Bandwidth misery

Ah, bandwidth. The new gold standard for the internet economy. Business enabler, technology catalyst, nectar of the gods, gift from the beyond. Not a thing to be squandered lightly.

Ah, bandwidth. The new gold standard for the internet economy. Business enabler, technology catalyst, nectar of the gods, gift from the beyond. Not a thing to be squandered lightly.

Yes, that's right -- now that I'm working from home (WFH, my new favourite abbreviation), I have to become a bandwidth miser. Ironically, now that I have broadband I no longer click on the "broadband" link whenever I watch movie trailers. Instead I risk permanent eye strain by watching the new clip for Ice Age at postage-stamp size.

The problem is not the technology, though that has its moments, but rather the billing system. This is how it works: I hate you, so I send you about 10GB worth of data. You pay Telecom a truck-load of money to receive it at 20 cents per megabyte once you're past your 400MB monthly limit.

There is no way broadband take-up will ever accelerate in New Zealand as long as we're charged by the megabyte. The cost of too much traffic cripples many users and I know of a number who have downgraded from JetStream to the price-capped JetStart -- not because they don't like the speed but because they can't afford JetStream's unpredictable billing.

Telecom did promise it would be implementing more tools for JetStream users so that we could better monitor and manage our download usage. Yeah, right. Anyone who has been to the woefully inadequate usage page will know what I mean. It takes ages to load and simply gives you an overall usage level for the month. Oh, and you can compare with the last few months as well. There are no tools for checking your connection, testing your security, tweaking your settings for better throughput or checking your download speeds. Not one.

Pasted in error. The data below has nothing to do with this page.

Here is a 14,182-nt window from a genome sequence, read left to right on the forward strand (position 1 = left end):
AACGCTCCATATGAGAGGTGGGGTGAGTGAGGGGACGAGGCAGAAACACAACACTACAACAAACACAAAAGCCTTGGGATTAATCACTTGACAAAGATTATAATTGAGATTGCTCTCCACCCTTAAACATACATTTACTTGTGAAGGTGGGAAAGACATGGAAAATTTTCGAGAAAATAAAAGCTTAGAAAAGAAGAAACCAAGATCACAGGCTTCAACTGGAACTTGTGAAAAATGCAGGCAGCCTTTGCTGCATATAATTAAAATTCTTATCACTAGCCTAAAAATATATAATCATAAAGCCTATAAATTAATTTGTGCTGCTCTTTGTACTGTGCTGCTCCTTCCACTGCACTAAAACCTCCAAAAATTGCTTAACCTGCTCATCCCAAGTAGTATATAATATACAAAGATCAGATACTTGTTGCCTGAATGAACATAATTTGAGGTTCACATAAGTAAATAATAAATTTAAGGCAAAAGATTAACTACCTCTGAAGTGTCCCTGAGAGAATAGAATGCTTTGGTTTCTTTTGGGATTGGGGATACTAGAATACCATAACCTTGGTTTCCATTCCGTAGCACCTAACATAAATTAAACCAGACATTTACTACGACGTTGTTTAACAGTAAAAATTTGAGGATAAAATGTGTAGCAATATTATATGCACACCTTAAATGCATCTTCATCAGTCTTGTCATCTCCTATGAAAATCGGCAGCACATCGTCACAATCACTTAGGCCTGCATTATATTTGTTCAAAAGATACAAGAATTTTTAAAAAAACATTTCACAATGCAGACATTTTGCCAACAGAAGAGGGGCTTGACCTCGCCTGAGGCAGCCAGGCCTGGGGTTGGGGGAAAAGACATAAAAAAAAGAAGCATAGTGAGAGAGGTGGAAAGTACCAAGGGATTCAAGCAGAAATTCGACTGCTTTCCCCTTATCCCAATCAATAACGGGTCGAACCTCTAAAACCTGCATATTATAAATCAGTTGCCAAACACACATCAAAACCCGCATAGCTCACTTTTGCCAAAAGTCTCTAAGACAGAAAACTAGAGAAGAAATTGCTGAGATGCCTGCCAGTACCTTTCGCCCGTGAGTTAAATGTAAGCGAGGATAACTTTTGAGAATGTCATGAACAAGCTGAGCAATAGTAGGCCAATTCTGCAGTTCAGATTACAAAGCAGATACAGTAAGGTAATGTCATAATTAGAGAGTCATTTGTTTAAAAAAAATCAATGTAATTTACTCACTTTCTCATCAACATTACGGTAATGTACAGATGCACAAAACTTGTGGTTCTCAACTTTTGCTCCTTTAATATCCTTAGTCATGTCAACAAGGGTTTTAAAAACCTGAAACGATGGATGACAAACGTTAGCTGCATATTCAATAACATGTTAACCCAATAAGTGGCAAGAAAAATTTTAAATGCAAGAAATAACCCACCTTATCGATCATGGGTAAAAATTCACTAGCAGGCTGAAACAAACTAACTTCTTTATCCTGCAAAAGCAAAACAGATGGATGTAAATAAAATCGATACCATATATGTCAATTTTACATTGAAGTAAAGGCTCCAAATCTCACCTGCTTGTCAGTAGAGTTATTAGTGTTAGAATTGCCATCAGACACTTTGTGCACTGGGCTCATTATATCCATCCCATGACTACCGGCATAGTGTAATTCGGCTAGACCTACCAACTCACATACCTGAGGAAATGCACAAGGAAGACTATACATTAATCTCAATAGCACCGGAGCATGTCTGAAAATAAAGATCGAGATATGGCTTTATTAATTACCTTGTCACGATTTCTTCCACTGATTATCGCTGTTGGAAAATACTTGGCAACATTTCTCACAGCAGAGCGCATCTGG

If you're keen to do any of the above, visit the NZ DSL information page with its speed test or DSL Reports in the US for a battery of tests and comparisons as well as heaps of articles about broadband tricks from around the world.

So what's to be done? Obviously from a user's perspective we need a different billing model. Dial-up has swiftly moved from per-megabyte usage to per-hour usage and on to the "all you can eat to a certain level" standard. Broadband can't adopt the per-hour model because it's always on, assuming the 99.999% network is up, of course.

That only leaves the "all you can eat" option and, as the ISPs are discovering with JetStart, users take that literally. I could have told them that -- a lifetime ago I worked for a certain chain of pizza restaurants (let's call them Pizza Shack) when they introduced a flat-rate all-you-could-eat plan. Budgeting for six slices per patron, we in fact averaged closer to 30 because we were close to a university and all the starving students used to come down for a nosh on a Tuesday night.

Bandwidth doesn't have to be delivered that way. There are, of course, two types of traffic -- national and international. Telecom charges DSL users at the flat rate of 20 cents per megabyte once you breach your monthly limit. TelstraClear's Paradise ISP, on the other hand, charges 20 cents per meg for international traffic and only 2 cents per meg for local.

The problem with that is convincing people that the .co.nz site they visited was actually hosted in Los Angeles and that they should pay more. And I'm sure we don't really want an itemised bill arriving on our desks at the end of each month.

Xtra signed an agreement with Akamai Technology over a year ago that means Xtra will host Akamai servers, with their content, locally. Akamai provides content hosting for multimedia providers like QuickTime with its movie trailers. That means my Ice Age trailer was actually served up from a local cache rather than its US equivalent. I get it faster, but not cheaper. Not yet, anyway.

Separating out the billing for local and international traffic is one quick way to bring down the costs for end users without blowing the budget. I'm sure there are others. Isn't it time we started looking at these?

Brislen is IDGNet’s reporter. Send letters for publication in Computerworld to Computerworld Letters.

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